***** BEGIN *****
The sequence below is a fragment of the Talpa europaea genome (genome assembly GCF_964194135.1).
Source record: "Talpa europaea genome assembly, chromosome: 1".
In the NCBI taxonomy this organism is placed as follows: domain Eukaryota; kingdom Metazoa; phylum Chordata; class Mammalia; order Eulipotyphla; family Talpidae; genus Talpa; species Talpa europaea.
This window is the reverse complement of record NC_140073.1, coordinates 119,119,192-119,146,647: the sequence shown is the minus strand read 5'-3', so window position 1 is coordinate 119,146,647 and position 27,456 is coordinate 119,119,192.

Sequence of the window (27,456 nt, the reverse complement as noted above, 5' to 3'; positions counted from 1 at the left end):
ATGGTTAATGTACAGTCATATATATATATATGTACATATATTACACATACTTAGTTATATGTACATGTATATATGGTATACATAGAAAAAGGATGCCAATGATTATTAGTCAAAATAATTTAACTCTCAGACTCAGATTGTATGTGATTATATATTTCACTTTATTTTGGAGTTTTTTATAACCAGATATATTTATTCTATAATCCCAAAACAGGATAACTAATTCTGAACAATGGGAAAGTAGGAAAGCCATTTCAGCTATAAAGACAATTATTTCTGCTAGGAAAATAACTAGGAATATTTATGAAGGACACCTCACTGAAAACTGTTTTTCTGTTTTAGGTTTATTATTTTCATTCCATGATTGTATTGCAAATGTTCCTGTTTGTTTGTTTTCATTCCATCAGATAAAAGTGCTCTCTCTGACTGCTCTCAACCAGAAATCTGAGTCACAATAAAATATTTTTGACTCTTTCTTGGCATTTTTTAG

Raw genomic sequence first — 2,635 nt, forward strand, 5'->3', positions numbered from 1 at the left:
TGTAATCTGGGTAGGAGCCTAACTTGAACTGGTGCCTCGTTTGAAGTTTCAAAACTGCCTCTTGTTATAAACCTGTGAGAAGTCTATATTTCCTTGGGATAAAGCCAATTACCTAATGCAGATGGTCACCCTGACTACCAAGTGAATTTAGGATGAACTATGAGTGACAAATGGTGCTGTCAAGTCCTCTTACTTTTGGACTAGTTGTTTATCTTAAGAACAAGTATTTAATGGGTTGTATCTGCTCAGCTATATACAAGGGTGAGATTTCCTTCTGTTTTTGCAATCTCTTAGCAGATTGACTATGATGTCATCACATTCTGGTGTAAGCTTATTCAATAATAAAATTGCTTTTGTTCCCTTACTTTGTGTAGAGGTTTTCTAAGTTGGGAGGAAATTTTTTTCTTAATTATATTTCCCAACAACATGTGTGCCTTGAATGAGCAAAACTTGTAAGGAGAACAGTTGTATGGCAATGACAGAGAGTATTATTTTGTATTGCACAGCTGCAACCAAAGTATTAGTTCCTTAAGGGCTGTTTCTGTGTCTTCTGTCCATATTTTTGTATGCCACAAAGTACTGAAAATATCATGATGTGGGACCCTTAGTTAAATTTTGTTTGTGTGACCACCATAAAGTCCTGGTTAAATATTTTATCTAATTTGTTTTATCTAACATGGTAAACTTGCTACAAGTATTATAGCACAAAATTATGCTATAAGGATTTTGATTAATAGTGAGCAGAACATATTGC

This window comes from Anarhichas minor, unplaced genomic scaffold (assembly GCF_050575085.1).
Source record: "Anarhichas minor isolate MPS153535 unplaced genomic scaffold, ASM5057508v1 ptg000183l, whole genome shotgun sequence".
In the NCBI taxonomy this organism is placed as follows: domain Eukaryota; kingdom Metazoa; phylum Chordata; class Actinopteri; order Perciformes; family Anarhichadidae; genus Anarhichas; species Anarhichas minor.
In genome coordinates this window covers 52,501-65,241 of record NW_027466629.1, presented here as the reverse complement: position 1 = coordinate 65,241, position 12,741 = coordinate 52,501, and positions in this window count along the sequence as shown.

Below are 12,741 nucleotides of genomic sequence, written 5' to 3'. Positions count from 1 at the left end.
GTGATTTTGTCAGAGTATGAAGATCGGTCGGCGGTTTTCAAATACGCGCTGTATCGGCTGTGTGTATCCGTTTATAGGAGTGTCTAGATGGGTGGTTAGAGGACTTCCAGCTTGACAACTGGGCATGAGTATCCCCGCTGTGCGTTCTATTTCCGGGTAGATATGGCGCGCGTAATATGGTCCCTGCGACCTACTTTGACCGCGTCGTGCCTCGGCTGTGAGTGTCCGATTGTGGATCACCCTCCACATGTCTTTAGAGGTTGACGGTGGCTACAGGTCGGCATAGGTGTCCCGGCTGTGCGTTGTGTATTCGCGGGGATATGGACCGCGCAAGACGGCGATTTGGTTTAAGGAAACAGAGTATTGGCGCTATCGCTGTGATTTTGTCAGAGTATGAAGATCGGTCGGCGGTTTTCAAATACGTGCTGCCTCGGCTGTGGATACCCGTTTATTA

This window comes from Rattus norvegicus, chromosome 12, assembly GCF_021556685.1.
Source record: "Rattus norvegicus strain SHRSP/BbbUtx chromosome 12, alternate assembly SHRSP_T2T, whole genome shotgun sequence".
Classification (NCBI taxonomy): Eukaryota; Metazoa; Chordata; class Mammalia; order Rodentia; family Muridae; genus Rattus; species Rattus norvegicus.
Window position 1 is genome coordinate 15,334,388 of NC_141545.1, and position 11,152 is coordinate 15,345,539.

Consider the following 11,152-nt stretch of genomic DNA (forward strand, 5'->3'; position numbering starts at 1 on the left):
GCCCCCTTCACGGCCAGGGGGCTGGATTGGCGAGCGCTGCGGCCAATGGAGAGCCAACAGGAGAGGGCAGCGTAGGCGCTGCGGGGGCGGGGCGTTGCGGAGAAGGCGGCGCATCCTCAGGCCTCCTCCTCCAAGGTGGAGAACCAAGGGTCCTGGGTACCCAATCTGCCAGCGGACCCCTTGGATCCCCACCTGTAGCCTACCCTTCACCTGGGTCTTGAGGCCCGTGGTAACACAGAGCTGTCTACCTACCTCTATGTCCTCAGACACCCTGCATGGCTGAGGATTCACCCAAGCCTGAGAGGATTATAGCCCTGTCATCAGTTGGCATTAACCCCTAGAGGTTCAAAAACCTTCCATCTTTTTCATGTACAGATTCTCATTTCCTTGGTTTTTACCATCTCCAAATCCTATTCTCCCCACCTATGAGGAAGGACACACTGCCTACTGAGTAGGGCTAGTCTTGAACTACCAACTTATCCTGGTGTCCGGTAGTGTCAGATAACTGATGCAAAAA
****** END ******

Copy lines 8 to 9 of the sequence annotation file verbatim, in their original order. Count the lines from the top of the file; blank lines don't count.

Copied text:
TGTAATCTGGGTAGGAGCCTAACTTGAACTGGTGCCTCGTTTGAAGTTTCAAAACTGCCTCTTGTTATAAACCTGTGAGAAGTCTATATTTCCTTGGGATAAAGCCAATTACCTAATGCAGATGGTCACCCTGACTACCAAGTGAATTTAGGATGAACTATGAGTGACAAATGGTGCTGTCAAGTCCTCTTACTTTTGGACTAGTTGTTTATCTTAAGAACAAGTATTTAATGGGTTGTATCTGCTCAGCTATATACAAGGGTGAGATTTCCTTCTGTTTTTGCAATCTCTTAGCAGATTGACTATGATGTCATCACATTCTGGTGTAAGCTTATTCAATAATAAAATTGCTTTTGTTCCCTTACTTTGTGTAGAGGTTTTCTAAGTTGGGAGGAAATTTTTTTCTTAATTATATTTCCCAACAACATGTGTGCCTTGAATGAGCAAAACTTGTAAGGAGAACAGTTGTATGGCAATGACAGAGAGTATTATTTTGTATTGCACAGCTGCAACCAAAGTATTAGTTCCTTAAGGGCTGTTTCTGTGTCTTCTGTCCATATTTTTGTATGCCACAAAGTACTGAAAATATCATGATGTGGGACCCTTAGTTAAATTTTGTTTGTGTGACCACCATAAAGTCCTGGTTAAATATTTTATCTAATTTGTTTTATCTAACATGGTAAACTTGCTACAAGTATTATAGCACAAAATTATGCTATAAGGATTTTGATTAATAGTGAGCAGAACATATTGC

This window comes from Anarhichas minor, unplaced genomic scaffold (assembly GCF_050575085.1).